Picks and Pans Review: Crimes and Misdemeanors
If someone were alternately tickling you and conking you on the head with a mallet, you would (1) laugh in spite of yourself, (2) ponder the nature of a universe where this can happen and (3) wish you could look inside the head of the guy doing the tickling and conking. That, more or less, is what it is like to see this remarkable film—remarkably funny, remarkably provocative and remarkably grim.
Allen, who wrote and directed, appears to be seeking a compromise between his earlier comedies and the humorless dramas of his more recent career. It's as if he wants to have his pie and throw it in our faces, too. The resultant film is fascinating, if schizophrenic. Half of it is the story of a ruthless murder; half is the familiar story of Allen the frustrated lover, though the implacable bitterness of this movie's attitude toward romance is still startling.
Landau plays a renowned ophthalmologist and philanthropist. He is married to Claire Bloom and has an apparently flourishing family life but has secretly been having an affair with an unstable flight attendant, Anjelica Huston. Jerry Orbach is Landau's brother, a career criminal.
Allen plays a sour documentary filmmaker sexlessly married to Joanna (Hannah and Her Sisters) Gleason. "The last time I was inside a woman," Allen says, "I was in the Statue of Liberty."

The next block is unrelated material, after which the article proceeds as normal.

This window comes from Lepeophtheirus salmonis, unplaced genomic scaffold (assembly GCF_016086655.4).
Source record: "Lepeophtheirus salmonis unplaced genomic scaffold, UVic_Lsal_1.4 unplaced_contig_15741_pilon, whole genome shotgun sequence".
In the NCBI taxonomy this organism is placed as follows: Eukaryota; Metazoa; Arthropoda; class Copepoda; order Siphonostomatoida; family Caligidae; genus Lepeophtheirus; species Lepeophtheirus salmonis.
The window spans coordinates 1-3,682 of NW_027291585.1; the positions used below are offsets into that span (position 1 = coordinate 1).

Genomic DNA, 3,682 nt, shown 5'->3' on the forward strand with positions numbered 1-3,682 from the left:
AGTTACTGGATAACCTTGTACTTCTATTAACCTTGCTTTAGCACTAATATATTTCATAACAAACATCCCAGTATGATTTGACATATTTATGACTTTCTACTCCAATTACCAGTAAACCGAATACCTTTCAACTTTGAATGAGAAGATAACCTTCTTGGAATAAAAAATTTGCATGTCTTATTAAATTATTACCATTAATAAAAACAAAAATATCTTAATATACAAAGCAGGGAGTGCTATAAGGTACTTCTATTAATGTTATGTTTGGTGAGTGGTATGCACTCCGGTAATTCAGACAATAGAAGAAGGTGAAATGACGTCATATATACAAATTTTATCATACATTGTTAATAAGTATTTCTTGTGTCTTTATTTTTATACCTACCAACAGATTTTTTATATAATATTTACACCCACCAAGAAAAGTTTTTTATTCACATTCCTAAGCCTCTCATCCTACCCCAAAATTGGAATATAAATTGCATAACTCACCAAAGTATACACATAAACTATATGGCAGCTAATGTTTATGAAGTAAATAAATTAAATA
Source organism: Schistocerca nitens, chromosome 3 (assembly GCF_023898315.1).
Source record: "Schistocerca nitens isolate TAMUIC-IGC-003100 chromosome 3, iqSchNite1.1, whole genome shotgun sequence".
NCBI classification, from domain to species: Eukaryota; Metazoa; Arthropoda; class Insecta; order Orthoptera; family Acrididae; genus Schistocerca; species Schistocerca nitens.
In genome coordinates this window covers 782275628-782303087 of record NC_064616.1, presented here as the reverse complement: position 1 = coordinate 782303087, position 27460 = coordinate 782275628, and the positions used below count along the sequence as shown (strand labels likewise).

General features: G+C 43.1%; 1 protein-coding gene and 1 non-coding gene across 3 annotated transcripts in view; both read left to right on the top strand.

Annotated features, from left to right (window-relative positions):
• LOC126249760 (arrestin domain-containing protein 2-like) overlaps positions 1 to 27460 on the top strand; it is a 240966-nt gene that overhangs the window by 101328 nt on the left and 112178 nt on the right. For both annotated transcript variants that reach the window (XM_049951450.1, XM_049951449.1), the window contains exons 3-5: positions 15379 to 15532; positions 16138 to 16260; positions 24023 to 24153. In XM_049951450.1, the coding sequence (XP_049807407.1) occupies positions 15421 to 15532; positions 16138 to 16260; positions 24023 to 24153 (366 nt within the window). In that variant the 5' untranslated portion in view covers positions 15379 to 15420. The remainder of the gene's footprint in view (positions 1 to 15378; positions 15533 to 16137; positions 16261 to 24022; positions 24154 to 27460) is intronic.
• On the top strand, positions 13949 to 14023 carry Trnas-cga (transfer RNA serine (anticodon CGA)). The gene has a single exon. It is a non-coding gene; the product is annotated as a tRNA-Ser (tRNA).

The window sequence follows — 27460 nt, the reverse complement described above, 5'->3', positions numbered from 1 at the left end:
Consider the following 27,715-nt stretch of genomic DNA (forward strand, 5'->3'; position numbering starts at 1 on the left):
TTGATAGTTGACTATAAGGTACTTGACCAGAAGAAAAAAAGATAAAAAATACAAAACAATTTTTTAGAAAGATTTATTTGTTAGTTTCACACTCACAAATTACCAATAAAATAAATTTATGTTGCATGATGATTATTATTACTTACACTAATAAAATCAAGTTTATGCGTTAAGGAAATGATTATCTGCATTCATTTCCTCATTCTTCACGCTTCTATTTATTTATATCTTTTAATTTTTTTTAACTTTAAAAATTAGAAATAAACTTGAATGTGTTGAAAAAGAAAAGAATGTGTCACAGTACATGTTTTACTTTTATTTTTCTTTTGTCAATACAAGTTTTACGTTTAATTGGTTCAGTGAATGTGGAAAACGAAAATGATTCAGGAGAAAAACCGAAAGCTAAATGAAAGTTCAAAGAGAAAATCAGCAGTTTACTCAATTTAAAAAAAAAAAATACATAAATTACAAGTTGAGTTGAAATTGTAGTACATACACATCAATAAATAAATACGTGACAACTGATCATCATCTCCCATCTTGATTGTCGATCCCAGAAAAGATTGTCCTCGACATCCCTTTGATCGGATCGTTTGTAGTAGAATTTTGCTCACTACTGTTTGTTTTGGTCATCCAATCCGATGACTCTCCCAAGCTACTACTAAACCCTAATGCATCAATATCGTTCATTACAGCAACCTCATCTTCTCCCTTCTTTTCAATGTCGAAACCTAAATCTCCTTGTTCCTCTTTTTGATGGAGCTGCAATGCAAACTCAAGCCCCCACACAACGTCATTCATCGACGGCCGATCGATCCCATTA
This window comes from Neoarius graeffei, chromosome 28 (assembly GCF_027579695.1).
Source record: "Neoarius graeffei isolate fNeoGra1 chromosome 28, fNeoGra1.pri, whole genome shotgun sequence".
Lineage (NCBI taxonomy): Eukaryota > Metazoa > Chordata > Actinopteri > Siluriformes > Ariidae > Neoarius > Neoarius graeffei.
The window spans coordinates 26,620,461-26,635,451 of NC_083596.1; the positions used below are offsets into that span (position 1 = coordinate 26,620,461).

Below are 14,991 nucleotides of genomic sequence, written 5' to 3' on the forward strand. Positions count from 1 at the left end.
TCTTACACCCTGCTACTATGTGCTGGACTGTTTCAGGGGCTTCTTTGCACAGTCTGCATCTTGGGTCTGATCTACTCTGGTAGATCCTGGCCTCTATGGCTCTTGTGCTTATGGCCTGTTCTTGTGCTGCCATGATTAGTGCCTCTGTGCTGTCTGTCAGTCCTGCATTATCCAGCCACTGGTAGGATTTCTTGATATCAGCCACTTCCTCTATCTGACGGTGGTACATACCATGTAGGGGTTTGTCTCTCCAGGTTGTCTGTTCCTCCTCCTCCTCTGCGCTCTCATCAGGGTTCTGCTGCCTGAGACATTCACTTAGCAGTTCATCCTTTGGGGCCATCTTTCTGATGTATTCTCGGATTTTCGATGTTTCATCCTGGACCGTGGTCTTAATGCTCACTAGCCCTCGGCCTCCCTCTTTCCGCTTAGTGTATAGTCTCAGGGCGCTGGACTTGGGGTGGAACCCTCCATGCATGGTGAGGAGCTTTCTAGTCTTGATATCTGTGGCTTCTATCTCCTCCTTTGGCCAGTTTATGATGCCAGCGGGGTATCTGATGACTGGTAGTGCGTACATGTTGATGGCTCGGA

Alan Alda, in a potent, black magic performance that makes an oily guy seem charming in spite of himself, is Allen's brother-in-law, an operator who is super-successful at both producing shlock TV shows and seducing women. He is fond of spouting such wisdom as "comedy is tragedy plus time." (Allen makes fun of this notion but subscribes to it; this film, for instance, includes a joke based on Hitler's birthday.) Sam Waterson is Alda's brother, a rabbi. Mia Farrow, beautifully embodying sweet vulnerability and ruthless ambition, portrays a public-TV producer whom Alda and Allen are avidly courting.
While there is clearly a lot going on, Allen keeps the plots distinct until the two sets of characters wind up together in the final scenes. The ending, however, is tough to assimilate—movie audiences aren't used to having to constantly readjust their focus from humor to horrible violence to religion to sex to the raging frailties of the human ego. Allen hurts the concentration required for that assimilation by letting his murderer agonize un-convincingly over predictable guilt feelings. Then, too, the voice-over on Allen's closing shot, extolling work and family, sounds false after all the bleak wit and gloom (which includes having the only character with a bright outlook go blind).
If the movie ultimately extols shmoozing through the apocalypse, it does so with rare style and intelligence. Allen has never seemed to confidently trust his audience to see the intellect and philosophical insight behind, say, Love and Death. And like Allen's dramas, Crimes and Misdemeanors pleads for us to scratch around with him through the universe, looking for the hidden meaning of life. Unlike those dramas, though, it displays perspective, with humor serving as a built-in self-importance alarm. Just when things are bottoming out, someone says to Allen that "show business is a dog-eat-dog world." No, he replies: "It's worse. It's a dog-doesn't-return-other-dog's-phone-calls world." (PG-13)